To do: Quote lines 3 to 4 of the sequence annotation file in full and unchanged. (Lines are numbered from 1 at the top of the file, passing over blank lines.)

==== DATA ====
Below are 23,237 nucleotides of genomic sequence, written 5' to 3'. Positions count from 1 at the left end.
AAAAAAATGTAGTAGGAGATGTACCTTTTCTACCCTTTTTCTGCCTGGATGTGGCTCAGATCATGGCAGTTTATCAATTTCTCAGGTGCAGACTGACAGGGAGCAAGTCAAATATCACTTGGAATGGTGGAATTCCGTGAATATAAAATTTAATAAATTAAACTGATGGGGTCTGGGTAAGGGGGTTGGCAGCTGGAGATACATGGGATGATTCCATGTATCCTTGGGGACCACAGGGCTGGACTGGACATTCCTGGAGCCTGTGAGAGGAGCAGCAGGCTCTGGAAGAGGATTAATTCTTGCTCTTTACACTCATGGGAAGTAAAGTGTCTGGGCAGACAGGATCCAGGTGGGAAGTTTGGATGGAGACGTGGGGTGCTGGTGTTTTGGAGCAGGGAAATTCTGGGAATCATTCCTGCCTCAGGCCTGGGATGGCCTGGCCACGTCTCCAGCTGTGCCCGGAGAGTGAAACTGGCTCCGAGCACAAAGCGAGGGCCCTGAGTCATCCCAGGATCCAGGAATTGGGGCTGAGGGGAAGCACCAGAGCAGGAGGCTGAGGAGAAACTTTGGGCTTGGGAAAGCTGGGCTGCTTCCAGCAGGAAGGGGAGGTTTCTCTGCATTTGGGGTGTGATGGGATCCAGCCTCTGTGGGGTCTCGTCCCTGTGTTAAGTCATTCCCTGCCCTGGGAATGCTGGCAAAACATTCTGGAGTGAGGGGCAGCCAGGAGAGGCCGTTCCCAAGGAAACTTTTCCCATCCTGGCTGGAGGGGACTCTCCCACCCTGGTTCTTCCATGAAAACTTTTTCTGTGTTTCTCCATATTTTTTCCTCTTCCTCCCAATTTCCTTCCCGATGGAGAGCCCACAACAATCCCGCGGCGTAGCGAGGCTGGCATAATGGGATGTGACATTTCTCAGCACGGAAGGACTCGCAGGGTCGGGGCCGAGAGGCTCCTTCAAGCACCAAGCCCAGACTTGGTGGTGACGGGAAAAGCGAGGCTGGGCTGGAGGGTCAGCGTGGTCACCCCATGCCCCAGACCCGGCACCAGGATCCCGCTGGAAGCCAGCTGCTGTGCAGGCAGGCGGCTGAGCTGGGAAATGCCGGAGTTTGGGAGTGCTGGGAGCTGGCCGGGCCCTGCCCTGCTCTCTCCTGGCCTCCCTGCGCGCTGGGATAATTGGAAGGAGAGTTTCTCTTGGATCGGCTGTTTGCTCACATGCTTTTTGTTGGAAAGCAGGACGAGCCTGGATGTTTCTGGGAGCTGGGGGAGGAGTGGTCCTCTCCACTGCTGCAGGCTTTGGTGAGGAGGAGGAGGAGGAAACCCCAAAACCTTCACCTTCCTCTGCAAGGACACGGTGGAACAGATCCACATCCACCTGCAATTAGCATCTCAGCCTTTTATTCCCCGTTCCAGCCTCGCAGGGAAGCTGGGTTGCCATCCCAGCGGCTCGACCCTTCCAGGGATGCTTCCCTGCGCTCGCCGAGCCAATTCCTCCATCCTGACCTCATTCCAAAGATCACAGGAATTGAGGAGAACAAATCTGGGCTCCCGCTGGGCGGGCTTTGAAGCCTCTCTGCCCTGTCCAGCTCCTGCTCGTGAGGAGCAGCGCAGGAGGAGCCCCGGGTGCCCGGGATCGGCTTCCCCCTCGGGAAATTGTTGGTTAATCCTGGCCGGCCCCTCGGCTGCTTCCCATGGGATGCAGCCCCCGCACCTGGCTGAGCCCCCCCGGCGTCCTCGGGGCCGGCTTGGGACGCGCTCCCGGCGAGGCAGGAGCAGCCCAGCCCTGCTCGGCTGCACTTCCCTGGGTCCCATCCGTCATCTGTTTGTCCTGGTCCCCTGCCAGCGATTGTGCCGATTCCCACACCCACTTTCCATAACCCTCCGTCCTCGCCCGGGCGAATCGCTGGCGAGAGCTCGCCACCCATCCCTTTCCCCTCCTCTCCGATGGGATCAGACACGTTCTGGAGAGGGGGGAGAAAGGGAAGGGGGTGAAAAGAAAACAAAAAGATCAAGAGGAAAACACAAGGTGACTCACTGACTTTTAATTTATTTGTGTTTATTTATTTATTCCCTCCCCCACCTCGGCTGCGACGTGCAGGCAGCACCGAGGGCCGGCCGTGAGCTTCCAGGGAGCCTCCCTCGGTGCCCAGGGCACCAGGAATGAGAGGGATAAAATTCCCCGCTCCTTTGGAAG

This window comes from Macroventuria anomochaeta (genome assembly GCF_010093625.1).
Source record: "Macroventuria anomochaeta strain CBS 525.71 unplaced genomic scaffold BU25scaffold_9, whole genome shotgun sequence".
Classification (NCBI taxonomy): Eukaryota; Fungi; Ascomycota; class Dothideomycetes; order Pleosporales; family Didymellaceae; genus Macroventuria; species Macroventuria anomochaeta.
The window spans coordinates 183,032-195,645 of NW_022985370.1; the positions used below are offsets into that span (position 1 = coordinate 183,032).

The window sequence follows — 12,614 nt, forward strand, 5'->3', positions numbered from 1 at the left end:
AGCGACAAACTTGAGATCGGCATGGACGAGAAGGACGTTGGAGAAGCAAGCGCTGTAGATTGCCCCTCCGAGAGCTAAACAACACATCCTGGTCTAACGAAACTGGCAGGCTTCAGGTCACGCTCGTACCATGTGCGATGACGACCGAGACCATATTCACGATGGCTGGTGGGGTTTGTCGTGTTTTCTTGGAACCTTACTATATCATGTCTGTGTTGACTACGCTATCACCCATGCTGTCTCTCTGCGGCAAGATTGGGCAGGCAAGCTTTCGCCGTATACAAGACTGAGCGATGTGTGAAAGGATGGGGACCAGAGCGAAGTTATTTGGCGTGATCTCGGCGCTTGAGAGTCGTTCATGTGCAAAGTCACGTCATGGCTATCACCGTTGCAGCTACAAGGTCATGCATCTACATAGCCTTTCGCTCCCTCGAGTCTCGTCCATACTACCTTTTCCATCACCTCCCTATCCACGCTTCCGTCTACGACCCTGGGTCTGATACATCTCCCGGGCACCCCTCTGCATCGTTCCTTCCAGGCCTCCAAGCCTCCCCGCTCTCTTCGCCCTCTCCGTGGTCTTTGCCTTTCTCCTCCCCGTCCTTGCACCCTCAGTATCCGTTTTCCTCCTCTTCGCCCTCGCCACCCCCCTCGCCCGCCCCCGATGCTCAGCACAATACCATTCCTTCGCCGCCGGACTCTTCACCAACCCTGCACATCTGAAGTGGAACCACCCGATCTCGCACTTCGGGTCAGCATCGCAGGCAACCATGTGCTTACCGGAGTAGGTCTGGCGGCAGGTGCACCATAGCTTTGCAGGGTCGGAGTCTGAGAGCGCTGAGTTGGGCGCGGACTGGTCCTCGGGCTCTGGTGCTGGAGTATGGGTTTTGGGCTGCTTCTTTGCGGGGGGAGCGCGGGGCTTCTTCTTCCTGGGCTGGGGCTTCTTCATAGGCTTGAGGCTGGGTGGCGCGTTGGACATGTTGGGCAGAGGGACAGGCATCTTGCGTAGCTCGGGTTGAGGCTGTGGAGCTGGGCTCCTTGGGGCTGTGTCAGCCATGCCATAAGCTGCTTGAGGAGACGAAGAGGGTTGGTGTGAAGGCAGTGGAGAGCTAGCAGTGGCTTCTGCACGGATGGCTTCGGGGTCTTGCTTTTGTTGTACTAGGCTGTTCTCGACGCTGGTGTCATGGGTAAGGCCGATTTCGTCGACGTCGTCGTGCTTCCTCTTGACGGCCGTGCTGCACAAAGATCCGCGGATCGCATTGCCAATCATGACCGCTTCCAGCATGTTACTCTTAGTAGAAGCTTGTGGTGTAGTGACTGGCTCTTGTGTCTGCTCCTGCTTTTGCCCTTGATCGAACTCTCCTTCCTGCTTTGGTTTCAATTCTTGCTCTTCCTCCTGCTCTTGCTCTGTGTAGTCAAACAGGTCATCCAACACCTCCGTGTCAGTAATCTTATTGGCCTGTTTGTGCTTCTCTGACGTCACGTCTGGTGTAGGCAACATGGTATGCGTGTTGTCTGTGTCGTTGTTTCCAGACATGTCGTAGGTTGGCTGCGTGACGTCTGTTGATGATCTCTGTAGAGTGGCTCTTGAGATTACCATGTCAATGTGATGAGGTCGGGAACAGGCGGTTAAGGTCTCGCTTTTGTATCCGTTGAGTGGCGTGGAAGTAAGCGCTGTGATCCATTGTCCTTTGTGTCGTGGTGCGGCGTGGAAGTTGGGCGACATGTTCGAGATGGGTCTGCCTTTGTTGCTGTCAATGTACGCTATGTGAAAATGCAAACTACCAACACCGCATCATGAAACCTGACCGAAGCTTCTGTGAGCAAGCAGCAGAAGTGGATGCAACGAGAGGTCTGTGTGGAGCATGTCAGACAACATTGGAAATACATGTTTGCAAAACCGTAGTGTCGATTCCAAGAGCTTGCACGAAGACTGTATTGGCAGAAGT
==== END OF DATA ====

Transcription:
This window comes from Macroventuria anomochaeta (genome assembly GCF_010093625.1).
Source record: "Macroventuria anomochaeta strain CBS 525.71 unplaced genomic scaffold BU25scaffold_9, whole genome shotgun sequence".